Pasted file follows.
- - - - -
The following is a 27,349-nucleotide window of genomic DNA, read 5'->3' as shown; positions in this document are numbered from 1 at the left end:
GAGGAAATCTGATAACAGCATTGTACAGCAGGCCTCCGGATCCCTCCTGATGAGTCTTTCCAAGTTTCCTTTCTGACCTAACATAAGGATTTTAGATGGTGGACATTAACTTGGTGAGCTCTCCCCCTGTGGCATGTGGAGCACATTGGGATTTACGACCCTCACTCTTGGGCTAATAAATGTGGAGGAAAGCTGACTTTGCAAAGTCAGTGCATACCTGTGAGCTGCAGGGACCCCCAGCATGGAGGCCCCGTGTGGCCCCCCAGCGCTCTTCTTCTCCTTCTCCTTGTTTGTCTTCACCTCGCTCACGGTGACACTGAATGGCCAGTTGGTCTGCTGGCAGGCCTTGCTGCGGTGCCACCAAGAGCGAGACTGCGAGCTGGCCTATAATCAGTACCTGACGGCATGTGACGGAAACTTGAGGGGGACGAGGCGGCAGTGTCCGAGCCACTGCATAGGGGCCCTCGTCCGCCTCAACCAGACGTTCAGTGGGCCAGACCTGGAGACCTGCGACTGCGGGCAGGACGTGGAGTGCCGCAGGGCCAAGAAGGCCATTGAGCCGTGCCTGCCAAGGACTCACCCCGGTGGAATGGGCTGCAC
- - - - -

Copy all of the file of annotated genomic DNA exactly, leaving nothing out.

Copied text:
The following is a 27,349-nucleotide window of genomic DNA, read 5'->3' as shown; positions in this document are numbered from 1 at the left end:
GAGGAAATCTGATAACAGCATTGTACAGCAGGCCTCCGGATCCCTCCTGATGAGTCTTTCCAAGTTTCCTTTCTGACCTAACATAAGGATTTTAGATGGTGGACATTAACTTGGTGAGCTCTCCCCCTGTGGCATGTGGAGCACATTGGGATTTACGACCCTCACTCTTGGGCTAATAAATGTGGAGGAAAGCTGACTTTGCAAAGTCAGTGCATACCTGTGAGCTGCAGGGACCCCCAGCATGGAGGCCCCGTGTGGCCCCCCAGCGCTCTTCTTCTCCTTCTCCTTGTTTGTCTTCACCTCGCTCACGGTGACACTGAATGGCCAGTTGGTCTGCTGGCAGGCCTTGCTGCGGTGCCACCAAGAGCGAGACTGCGAGCTGGCCTATAATCAGTACCTGACGGCATGTGACGGAAACTTGAGGGGGACGAGGCGGCAGTGTCCGAGCCACTGCATAGGGGCCCTCGTCCGCCTCAACCAGACGTTCAGTGGGCCAGACCTGGAGACCTGCGACTGCGGGCAGGACGTGGAGTGCCGCAGGGCCAAGAAGGCCATTGAGCCGTGCCTGCCAAGGACTCACCCCGGTGGAATGGGCTGCAC